|The construction of the Webuye -Malaba highway in Western Kenya|
Transformation for Shared Prosperity was the main theme for the 2013/2014 Kenyan budget estimate as tabled by Henry Rotich, the Kenyan cabinet secretary for the national Treasury with a national optimism that it holds the secret for one moving from poverty, deprivation, low income, low business returns in to wealth, the good life, yes, the shared prosperity now that we are in a devolved system of governance.
The Former Minister for Finance Njeru Githae presented a Budget Estimate for the Financial Year 2012/2013 Kshs.1,459.9) up from Sh.1.15 trillion spent 2010/2011.
His theme was “Deepening our Economic and Social Prosperity within a System of Devolved Government”, thus, to achieve the end he said they were focusing on:
“Strengthening our financial systems by implementing further legislative and institutional reforms to keep the global crisis and uncertainty at bay. Scaling up infrastructure investments as the building blocks needed to achieve a more lasting and stable growth; and making growth and development more inclusive and equitable across counties by investing in our people.”
With that he projected a growth of 5.2 percent for the country in 2012.
Out of his budget, Kshs. 451.7 billion were allocated to development expenditures.
Granted the levels of poverty in Kenya, it is a tragedy that we cannot as a country raise our development budget allocations beyond the 50% threshold. It is in the development budget that project implementation lies that create jobs. Development expenditure boils down to infrastructure development in roads, energy production, rail, ports, and water-works, building institutions and other public facilities that generate significant employment opportunities.
I am not the best economic analyst to go deeper into how the amount was spent, but I can say with that, Kenya’s economy grew by 4.6 percent in 2012 compared to 4.4 percent in 2011, according to this year’s economic survey report released in May 2013.
Cabinet Secretary for Devolution and Planning Anne Waiguru who presided over the launch says the marginal improvement was driven by notable growth in agriculture, wholesale and retail trade, transport and communication.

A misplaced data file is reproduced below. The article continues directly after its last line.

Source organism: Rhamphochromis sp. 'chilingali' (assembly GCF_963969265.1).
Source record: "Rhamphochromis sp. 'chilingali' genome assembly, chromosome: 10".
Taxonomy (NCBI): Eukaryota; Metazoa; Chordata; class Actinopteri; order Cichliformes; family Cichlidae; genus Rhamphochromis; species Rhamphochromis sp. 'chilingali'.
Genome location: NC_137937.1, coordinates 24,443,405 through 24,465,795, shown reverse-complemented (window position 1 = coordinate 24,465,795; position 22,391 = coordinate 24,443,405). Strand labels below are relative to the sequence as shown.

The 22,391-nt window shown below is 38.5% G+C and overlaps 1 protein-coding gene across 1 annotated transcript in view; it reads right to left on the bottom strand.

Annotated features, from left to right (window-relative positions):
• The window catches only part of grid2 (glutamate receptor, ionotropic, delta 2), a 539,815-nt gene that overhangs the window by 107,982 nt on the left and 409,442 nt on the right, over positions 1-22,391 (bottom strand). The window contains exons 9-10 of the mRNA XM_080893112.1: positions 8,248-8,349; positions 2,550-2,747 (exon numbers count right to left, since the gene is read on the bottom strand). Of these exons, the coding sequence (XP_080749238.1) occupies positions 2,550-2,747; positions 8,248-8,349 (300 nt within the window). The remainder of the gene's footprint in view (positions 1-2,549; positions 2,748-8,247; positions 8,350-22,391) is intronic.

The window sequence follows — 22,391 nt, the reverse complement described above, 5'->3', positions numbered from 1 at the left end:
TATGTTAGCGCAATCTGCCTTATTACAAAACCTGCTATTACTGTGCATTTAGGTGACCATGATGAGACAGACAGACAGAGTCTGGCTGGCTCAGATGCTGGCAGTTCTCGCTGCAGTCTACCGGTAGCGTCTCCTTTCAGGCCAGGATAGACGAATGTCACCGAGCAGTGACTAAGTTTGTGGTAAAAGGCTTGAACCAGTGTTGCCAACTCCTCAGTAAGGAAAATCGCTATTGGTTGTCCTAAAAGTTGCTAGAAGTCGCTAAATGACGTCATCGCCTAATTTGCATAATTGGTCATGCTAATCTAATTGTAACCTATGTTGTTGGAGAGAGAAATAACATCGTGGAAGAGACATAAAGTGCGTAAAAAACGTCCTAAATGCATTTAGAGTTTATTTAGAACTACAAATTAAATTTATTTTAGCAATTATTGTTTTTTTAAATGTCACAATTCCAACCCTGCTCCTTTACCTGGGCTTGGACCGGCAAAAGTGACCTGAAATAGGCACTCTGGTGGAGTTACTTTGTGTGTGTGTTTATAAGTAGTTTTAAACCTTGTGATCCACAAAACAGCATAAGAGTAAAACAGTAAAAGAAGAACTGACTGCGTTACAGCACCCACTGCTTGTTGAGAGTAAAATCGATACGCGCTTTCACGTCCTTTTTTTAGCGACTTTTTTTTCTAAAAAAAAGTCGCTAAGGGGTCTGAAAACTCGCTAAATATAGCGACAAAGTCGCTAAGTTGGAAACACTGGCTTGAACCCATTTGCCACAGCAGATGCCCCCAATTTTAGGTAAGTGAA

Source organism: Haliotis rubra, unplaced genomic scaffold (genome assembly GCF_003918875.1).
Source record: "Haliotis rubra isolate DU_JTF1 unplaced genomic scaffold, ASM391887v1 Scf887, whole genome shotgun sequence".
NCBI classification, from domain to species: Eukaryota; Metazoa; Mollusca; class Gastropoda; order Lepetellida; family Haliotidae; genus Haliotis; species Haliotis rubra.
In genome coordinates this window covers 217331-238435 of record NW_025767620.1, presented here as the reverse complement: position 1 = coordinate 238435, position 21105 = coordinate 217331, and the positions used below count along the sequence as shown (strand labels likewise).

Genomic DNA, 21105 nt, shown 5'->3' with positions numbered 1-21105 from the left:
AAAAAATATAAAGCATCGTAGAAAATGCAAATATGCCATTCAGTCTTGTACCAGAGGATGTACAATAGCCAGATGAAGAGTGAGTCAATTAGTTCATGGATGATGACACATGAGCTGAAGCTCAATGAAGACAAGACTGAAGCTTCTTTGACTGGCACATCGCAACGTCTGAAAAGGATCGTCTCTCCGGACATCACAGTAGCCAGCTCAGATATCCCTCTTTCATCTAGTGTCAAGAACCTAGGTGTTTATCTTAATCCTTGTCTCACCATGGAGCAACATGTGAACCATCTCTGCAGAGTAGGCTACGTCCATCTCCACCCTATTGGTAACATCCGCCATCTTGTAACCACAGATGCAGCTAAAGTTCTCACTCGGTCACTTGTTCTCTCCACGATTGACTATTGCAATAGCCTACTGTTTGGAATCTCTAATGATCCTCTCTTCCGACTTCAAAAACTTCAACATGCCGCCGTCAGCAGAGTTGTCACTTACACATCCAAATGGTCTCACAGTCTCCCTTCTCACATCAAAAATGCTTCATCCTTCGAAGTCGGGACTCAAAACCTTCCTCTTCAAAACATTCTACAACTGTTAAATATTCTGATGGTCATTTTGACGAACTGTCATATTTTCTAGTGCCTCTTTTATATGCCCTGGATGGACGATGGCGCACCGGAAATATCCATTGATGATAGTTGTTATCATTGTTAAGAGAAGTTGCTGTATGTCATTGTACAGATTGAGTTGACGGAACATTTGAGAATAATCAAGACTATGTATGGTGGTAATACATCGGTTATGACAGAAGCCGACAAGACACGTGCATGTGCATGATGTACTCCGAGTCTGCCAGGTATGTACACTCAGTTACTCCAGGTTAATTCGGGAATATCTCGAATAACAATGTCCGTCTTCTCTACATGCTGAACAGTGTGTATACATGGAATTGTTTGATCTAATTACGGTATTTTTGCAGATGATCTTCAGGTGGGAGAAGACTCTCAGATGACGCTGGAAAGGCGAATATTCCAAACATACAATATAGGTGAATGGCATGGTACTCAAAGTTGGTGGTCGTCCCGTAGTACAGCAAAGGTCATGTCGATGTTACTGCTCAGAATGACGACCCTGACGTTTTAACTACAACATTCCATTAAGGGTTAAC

The 2013/2014 Kenyan budget was meant to achieve the aspirations and targets of the Jubilee Government. How to finance the 2013/2014 budget is what National Treasure will have to ponder about to actualize the whole thing.
For a start, the government plans to raise Sh1.3 trillion in revenues to fund the 2013/2014 financial year’s budget (increase of 7.5 percent from the 2012/2013 financial year.)
Sh961.3 billion will come from ordinary revenue while Sh67 billion will be expected from donors in form of aid.
Further, deepening tax reforms and enhancing tax administration and further strengthening financial systems for sustainable development.
The expectations are high: Improving access to education, health care, and employment opportunities to the unemployed.
Is the current budget attainable to in focusing more on the longer term, more sustainable patterns of production and consumption?
Is the budget making government services more effective, while helping to catalyze additional development aid from traditional donors and mobilize private-sector resources?
|Tea Estate in Mt Elgon region|
The Treasurer aims to achieve this by ensuring there is domestic resource mobilization. Broadening the tax base, and improving tax administration by reviewing the Kenya Revenue Authority organisation. He aims to use this to provide an equitable taxation that would have a positive impact on governance. He also intends to enforce capital gains tax to boost revenue, “to allow wealthier members of our society to also make a token contribution toward our national development agenda”.
Consequently, I have always believed in any budget, the Government needs to make its citizens have money in the pockets at the same time teach them how to have a saving culture, instead, the current norm is encouraging them to obtain loans.
The government needs to keep on promoting financial deepening and inclusiveness that could accelerate private-sector growth, creating more opportunities for the many citizens in the country to access financial services for them to prosper.
Mahmoud Mohieldin the Managing Director at the World Bank Group is of the view that, “A deeper and more efficient financial sector would also reduce transaction costs and facilitate risk management. Local-currency bond markets could help to develop domestic investor bases and mobilize domestic savings to support long-term investments.”
He further notes: finding creative solutions to support prosperity, equality, and sustainability will be key in the development agenda.